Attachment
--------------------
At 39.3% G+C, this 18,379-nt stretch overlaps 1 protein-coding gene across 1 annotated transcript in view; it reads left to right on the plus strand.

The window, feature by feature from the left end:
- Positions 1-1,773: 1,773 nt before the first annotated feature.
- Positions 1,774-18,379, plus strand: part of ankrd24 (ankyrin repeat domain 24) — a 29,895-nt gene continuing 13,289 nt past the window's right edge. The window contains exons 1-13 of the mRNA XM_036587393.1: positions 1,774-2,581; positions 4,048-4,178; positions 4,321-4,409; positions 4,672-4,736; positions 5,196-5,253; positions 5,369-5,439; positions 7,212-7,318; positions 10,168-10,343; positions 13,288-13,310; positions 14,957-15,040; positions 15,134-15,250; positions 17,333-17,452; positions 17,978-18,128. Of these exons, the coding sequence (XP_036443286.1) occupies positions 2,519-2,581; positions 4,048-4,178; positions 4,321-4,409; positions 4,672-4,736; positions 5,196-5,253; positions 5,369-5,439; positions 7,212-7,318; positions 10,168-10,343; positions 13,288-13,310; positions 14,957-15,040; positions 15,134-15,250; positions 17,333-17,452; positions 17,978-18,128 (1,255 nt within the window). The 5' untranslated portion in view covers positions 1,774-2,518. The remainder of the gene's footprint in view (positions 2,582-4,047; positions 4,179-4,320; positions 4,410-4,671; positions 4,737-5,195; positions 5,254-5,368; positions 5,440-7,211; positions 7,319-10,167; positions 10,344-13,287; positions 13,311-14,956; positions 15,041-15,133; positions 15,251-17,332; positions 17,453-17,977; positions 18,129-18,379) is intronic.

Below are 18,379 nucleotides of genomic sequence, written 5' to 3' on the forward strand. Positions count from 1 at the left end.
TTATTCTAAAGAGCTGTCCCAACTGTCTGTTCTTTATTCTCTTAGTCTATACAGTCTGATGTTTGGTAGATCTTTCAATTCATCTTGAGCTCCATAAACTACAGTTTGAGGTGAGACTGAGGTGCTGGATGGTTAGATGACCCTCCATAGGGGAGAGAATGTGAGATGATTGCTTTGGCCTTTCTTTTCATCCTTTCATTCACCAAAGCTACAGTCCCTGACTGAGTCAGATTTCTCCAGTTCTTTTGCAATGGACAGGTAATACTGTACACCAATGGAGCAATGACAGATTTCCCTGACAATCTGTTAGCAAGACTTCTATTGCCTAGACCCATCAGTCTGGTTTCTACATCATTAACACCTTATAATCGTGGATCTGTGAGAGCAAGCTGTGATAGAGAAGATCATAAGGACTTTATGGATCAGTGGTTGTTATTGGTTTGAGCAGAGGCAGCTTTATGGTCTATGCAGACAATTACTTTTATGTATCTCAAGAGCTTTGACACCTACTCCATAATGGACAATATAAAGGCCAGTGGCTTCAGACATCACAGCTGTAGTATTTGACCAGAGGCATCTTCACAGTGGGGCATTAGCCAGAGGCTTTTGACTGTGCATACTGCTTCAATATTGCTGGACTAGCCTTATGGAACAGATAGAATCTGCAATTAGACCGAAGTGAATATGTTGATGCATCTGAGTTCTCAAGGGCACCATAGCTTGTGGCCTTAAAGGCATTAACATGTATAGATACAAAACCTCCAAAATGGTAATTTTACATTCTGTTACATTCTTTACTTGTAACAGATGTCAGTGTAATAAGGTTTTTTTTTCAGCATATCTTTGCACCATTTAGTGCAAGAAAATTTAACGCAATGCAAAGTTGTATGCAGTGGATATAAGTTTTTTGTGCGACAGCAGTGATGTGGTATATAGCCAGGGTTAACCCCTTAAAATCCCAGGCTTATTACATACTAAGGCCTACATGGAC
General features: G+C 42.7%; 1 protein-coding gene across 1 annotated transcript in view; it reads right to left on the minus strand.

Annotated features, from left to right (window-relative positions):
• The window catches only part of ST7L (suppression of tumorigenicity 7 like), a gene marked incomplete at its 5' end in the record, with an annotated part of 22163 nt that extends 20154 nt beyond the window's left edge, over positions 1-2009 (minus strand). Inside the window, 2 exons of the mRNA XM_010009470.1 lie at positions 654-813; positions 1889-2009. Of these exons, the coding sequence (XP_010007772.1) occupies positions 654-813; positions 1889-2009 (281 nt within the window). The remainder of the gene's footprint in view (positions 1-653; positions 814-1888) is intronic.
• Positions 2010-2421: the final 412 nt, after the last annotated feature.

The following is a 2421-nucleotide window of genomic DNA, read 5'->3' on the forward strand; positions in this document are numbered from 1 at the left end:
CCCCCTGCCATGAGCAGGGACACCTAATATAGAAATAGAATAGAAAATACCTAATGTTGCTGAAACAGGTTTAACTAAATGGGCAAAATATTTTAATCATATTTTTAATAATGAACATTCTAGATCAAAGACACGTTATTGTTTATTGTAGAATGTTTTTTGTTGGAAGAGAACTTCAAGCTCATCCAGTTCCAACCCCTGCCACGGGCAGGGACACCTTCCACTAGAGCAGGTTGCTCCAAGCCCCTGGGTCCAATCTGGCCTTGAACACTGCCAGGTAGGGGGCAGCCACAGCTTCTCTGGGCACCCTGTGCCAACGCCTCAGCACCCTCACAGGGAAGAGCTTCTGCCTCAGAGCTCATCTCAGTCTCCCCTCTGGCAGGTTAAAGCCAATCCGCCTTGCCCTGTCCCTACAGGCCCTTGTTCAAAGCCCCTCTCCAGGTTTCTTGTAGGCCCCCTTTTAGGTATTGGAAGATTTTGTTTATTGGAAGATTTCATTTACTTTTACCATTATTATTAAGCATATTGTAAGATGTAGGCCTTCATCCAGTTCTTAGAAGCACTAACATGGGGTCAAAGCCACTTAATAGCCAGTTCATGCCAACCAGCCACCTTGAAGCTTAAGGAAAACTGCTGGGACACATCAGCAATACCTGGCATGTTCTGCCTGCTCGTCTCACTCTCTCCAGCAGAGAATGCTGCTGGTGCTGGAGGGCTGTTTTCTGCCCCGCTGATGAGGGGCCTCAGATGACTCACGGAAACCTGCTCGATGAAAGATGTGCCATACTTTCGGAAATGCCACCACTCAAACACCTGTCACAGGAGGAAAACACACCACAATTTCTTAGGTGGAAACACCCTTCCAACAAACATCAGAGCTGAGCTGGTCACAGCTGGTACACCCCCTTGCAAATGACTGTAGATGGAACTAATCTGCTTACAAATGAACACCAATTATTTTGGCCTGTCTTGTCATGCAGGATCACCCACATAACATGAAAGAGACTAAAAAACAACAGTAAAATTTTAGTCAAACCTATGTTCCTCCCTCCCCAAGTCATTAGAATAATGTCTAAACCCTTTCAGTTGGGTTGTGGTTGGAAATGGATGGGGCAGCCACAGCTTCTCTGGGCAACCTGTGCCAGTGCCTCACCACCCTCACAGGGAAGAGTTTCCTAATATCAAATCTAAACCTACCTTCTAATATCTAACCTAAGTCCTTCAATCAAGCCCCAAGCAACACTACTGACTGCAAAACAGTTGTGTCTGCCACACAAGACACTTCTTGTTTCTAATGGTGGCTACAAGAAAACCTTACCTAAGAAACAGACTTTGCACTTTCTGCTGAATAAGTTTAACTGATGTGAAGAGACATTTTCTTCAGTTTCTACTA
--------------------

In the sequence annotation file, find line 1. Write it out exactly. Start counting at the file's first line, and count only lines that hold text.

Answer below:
At 39.3% G+C, this 18,379-nt stretch overlaps 1 protein-coding gene across 1 annotated transcript in view; it reads left to right on the plus strand.